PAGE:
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Thread: bridge pulling up -- affects tone?

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    bridge pulling up -- affects tone?

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    I just got my dreadnought back from the shop -- some binding was coming up and I had fret buzz - they fixed both. They noticed that the bridge was starting to pull up -- took a piece of paper and slipped it under the back of the bridge, pulling it across to show the separation -- uneven, but as deep as a 1/2 inch in one place, I think. The top is still flat. Apparently the situation is not "emergent", so to speak, but it's about time to get the bridge glued back on all the way.

    It had been in the shop for some time, and I wanted to get it home for a while, so I decided to reschedule. I asked the repair guy all the questions I could think of, but forgot to ask the most important one:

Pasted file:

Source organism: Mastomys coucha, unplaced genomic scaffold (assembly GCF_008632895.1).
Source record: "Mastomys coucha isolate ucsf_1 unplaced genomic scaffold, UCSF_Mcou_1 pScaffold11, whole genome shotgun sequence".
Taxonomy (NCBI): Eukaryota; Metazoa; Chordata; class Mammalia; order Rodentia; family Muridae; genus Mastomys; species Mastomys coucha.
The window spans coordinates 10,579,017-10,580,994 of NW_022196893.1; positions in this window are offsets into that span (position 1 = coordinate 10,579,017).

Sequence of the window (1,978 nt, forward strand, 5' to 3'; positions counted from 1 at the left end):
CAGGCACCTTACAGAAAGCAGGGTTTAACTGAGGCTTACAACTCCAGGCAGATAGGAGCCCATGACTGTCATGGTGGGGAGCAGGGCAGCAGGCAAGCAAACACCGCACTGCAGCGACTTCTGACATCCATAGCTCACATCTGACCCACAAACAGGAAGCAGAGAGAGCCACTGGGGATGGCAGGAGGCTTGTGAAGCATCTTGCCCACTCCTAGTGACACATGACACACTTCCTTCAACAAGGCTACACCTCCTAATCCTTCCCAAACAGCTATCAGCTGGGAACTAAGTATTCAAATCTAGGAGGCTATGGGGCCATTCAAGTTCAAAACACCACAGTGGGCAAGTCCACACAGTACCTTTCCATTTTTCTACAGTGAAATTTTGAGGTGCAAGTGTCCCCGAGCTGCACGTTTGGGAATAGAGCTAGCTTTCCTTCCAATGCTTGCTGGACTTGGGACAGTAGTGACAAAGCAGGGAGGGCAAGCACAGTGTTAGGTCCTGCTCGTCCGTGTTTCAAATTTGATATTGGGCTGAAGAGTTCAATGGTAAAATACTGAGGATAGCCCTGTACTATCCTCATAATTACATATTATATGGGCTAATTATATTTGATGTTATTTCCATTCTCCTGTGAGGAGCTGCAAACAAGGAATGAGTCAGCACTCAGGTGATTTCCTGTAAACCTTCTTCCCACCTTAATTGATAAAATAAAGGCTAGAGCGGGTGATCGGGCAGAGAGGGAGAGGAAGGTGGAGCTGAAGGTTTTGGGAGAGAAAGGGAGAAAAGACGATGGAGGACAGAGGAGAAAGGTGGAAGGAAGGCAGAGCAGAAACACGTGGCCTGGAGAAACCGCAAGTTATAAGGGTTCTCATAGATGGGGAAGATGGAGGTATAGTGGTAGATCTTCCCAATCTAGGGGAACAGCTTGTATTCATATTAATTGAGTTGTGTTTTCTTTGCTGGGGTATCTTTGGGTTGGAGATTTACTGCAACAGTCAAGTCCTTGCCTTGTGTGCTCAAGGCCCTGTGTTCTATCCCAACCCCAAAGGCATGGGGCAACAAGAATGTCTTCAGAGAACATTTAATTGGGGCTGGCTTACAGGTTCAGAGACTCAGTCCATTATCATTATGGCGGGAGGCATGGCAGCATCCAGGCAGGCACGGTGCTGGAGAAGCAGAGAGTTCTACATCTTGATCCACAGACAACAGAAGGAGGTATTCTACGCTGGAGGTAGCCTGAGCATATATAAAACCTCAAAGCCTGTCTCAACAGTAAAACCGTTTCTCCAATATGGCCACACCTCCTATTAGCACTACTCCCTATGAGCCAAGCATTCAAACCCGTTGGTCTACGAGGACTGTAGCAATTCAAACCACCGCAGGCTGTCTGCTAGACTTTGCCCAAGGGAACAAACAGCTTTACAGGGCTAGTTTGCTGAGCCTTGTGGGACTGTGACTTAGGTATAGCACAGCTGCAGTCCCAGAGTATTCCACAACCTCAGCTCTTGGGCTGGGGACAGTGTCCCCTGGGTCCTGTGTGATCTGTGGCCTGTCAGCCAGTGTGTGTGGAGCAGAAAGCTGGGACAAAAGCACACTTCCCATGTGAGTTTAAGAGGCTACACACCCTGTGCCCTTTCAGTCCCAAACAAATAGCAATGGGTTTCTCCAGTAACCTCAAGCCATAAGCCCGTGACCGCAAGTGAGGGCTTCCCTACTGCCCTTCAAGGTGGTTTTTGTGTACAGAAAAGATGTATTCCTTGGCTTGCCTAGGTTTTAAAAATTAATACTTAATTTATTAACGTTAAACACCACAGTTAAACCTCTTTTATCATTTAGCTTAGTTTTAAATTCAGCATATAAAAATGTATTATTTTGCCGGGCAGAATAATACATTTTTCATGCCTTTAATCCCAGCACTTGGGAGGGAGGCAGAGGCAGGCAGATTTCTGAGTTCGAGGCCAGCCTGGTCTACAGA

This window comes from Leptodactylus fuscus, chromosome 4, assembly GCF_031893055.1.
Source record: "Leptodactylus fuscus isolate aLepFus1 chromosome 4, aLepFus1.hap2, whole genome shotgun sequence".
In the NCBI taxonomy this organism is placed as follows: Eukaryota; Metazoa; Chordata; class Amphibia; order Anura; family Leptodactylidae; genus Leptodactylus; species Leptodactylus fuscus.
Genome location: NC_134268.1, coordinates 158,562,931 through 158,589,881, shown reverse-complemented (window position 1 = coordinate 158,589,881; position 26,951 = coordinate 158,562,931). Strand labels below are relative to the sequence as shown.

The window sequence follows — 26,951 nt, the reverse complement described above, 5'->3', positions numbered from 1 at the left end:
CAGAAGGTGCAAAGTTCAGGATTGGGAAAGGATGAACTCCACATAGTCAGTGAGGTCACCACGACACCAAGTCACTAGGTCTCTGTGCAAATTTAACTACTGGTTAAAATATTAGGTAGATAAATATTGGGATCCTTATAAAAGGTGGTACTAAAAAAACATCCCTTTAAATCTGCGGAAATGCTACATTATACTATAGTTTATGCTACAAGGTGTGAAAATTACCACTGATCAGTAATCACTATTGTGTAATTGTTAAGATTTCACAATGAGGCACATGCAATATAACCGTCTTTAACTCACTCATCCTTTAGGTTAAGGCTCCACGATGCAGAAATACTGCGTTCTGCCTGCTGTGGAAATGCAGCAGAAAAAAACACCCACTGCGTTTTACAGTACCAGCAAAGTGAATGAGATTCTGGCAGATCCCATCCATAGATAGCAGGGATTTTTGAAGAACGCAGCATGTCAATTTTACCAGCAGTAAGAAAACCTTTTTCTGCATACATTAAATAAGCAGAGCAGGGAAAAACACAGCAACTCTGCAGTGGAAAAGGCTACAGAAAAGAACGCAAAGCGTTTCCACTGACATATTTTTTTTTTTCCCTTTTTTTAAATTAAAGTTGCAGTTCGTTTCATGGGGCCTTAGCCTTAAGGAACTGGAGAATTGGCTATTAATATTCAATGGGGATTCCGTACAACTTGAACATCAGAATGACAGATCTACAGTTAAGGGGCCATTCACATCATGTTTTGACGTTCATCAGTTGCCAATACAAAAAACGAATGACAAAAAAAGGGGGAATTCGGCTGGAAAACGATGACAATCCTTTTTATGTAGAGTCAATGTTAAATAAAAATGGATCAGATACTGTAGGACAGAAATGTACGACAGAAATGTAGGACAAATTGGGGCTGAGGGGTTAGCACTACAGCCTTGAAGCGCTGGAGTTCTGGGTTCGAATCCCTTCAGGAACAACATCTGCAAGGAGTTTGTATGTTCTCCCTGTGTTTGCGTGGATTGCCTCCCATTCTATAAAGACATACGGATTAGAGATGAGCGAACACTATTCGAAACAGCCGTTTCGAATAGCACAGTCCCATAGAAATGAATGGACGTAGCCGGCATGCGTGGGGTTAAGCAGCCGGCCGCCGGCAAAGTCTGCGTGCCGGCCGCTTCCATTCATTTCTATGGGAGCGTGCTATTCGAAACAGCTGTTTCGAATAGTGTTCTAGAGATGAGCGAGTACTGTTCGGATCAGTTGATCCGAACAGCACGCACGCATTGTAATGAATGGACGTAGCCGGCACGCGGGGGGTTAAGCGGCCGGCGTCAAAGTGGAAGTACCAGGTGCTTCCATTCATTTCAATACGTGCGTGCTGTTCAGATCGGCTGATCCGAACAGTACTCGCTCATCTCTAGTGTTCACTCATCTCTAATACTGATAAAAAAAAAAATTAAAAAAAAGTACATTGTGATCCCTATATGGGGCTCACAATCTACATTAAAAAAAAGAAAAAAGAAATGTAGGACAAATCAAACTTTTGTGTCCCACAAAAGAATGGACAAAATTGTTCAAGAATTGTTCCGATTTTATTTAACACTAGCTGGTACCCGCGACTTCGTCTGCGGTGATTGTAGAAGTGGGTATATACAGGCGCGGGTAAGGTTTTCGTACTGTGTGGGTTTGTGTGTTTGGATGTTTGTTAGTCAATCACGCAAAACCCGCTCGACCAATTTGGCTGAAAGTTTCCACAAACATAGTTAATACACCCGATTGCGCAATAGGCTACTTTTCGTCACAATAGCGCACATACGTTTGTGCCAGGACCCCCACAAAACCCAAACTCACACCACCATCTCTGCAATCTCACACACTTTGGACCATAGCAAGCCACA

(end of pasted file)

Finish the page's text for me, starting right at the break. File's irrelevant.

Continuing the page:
how much will this bridge separation affect the tone? The guitar is a 1972 Martin D-28, and sounds great to me, but I want to use it for some recording, and it occurs to me that if I can expect an improvement in tone after they re-attach the bridge, I should probably take it back sooner rather than later.

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    Certainly the connection of the bridge to the top is important. The bigger concern is that those things get worse as time goes by. At some point, they just come flying off, and they frequently take sections of the top with them. It's a bad thing.


    Light

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    Agreed. Probably a good idea to get it fixed ASAP - as Light has already pointed out, if it comes off it won't be pretty, and any luthier worth his salt should be able to effect this kind of repair without much trouble. Not sure how much of an impact it will have on your tone, but I'd be inclined to think that you'd notice a difference in the balance of the instrument, especially if the contact between the bridge and top is no longer consistant from string to string.